Restoring apprenticeship programs could close labor shortfall

With the manufacturing industry facing a shortfall in fresh talent to populate its workforce as retirees leave the industry, apprenticeship programs are becoming crucial to closing the gap and fortifying the future. With many states providing tax credits for companies that offer education to novice manufacturers, enrollment in apprenticeships has gone up in some markets. 

Take South Carolina, for example. In 2007, the state rolled out a program called Apprenticeship Carolina, which prepares beginners for careers in a variety of manufacturing trades. Since its inception, the number of apprentices has grown from 777 to almost 11,000. Where there were once 90 companies providing apprenticeship opportunities in 2007, today there are 670. The staggering growth is partially due to the influence of German manufacturers in South Carolina like Bosch and BMW, who introduced their system with the purchase of new plants. 

"I think that the German influence has been great," Brad Neese, director of Apprenticeship Carolina, told NPR. "But we also have seen that it's just a process that makes sense."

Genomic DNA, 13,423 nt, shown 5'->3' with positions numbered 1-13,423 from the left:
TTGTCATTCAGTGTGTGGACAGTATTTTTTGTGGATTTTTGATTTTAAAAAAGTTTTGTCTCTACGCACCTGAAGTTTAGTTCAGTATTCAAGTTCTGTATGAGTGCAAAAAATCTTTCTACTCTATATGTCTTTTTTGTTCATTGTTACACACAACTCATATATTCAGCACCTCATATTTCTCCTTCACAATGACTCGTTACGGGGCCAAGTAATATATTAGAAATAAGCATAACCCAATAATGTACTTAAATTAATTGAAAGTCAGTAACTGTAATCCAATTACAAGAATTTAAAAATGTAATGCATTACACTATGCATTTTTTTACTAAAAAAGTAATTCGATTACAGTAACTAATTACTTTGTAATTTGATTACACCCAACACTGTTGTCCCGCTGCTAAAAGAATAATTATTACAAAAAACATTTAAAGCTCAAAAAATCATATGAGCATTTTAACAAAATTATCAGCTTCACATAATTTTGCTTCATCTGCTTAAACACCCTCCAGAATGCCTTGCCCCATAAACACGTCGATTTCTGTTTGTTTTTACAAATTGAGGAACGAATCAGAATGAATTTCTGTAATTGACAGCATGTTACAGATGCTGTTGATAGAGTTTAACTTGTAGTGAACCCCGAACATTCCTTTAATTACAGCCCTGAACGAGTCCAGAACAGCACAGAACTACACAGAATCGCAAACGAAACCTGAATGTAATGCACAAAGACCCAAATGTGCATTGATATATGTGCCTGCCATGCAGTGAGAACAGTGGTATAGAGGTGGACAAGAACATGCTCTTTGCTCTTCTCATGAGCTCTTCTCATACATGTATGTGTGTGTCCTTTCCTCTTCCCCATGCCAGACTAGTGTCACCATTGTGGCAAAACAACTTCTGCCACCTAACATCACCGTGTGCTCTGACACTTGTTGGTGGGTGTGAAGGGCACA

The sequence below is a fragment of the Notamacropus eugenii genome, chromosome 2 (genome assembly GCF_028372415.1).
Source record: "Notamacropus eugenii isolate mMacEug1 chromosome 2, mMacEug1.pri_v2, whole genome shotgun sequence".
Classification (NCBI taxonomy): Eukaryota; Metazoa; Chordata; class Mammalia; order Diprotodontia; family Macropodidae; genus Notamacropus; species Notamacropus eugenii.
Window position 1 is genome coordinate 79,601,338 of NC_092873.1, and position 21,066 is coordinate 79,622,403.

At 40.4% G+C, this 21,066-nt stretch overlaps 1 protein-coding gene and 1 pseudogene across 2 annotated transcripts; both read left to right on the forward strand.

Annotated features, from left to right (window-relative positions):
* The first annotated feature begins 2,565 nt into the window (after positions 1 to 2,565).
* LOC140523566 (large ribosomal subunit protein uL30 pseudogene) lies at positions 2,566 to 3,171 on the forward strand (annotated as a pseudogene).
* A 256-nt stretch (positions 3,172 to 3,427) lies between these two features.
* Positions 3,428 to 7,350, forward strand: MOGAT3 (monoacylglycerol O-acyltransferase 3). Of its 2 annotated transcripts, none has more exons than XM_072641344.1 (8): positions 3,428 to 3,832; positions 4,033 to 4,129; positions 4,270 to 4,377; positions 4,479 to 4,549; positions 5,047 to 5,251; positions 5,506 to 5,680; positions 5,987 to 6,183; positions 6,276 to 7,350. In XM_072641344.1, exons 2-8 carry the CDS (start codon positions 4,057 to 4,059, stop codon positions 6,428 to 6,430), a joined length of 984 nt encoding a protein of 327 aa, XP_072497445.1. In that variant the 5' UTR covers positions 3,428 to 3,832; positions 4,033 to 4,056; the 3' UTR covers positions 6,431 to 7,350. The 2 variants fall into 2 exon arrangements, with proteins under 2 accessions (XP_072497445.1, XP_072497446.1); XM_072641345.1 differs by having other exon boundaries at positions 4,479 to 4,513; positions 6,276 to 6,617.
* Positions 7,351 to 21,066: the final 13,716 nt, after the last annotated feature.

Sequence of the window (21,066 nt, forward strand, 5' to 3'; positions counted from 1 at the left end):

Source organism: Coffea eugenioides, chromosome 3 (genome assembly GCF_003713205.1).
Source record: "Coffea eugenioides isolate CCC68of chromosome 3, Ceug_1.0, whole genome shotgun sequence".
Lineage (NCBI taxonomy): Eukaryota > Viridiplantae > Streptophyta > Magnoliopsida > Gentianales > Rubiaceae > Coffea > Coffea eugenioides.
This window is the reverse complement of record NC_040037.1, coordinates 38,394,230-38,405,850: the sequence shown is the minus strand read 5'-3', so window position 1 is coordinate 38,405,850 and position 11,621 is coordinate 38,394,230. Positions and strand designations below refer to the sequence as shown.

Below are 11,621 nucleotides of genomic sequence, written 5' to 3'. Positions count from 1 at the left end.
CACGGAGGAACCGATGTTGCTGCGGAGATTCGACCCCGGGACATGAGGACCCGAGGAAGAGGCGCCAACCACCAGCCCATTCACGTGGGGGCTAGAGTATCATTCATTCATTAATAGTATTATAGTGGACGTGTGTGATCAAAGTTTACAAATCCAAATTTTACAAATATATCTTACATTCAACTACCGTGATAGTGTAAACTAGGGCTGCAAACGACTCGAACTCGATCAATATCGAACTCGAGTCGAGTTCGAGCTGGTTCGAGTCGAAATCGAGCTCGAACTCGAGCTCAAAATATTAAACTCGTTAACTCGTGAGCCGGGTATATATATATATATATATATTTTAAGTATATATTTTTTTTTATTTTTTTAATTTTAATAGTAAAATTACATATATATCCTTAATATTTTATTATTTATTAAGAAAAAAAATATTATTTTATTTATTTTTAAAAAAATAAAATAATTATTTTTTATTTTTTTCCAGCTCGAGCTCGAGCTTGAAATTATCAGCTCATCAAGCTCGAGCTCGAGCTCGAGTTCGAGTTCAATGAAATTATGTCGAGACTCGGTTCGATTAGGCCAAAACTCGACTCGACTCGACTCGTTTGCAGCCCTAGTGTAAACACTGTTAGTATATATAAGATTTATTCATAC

Earlier this year, President Obama announced plans to increase the number of apprenticeships in the United States to 750,000, doubling the current figure. Many companies scaled back or eliminated their training operations during the recession, and experts say restoring them makes business sense. By comparison, in Germany, there are 1.8 million registered apprentices, U.S. Labor Secretary Thomas Perez told the Chicago Tribune. 

Training laborers and technicians to learn the fundamentals of electric, pneumatics and hydraulics gives them a head start in breaking into the manufacturing workforce, and ever-modernizing plants and factories often require newcomers to possess some literacy in computer-operated equipment. As the tide turns in favor of apprenticeships, the industry can prepare a new generation of skilled workers for the long haul.